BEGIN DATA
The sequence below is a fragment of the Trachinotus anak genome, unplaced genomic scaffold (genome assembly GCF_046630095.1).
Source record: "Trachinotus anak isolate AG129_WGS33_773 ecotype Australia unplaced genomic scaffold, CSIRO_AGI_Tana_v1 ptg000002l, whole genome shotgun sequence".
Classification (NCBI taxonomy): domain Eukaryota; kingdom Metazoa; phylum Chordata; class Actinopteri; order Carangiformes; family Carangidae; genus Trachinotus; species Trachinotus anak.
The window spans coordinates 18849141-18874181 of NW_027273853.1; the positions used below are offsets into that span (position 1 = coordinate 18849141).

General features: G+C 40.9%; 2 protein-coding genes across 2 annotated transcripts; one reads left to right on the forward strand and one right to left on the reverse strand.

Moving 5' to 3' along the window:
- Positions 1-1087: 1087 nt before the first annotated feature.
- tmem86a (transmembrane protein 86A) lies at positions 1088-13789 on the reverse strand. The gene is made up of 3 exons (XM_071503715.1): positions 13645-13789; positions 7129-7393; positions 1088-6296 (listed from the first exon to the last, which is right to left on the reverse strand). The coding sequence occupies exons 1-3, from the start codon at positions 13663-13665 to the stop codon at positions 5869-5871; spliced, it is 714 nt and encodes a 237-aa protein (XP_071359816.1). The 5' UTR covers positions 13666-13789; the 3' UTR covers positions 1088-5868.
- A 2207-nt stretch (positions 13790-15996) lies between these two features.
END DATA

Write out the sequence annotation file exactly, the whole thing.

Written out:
The sequence below is a fragment of the Trachinotus anak genome, unplaced genomic scaffold (genome assembly GCF_046630095.1).
Source record: "Trachinotus anak isolate AG129_WGS33_773 ecotype Australia unplaced genomic scaffold, CSIRO_AGI_Tana_v1 ptg000002l, whole genome shotgun sequence".
Classification (NCBI taxonomy): domain Eukaryota; kingdom Metazoa; phylum Chordata; class Actinopteri; order Carangiformes; family Carangidae; genus Trachinotus; species Trachinotus anak.
The window spans coordinates 18849141-18874181 of NW_027273853.1; the positions used below are offsets into that span (position 1 = coordinate 18849141).

General features: G+C 40.9%; 2 protein-coding genes across 2 annotated transcripts; one reads left to right on the forward strand and one right to left on the reverse strand.

Moving 5' to 3' along the window:
- Positions 1-1087: 1087 nt before the first annotated feature.
- tmem86a (transmembrane protein 86A) lies at positions 1088-13789 on the reverse strand. The gene is made up of 3 exons (XM_071503715.1): positions 13645-13789; positions 7129-7393; positions 1088-6296 (listed from the first exon to the last, which is right to left on the reverse strand). The coding sequence occupies exons 1-3, from the start codon at positions 13663-13665 to the stop codon at positions 5869-5871; spliced, it is 714 nt and encodes a 237-aa protein (XP_071359816.1). The 5' UTR covers positions 13666-13789; the 3' UTR covers positions 1088-5868.
- A 2207-nt stretch (positions 13790-15996) lies between these two features.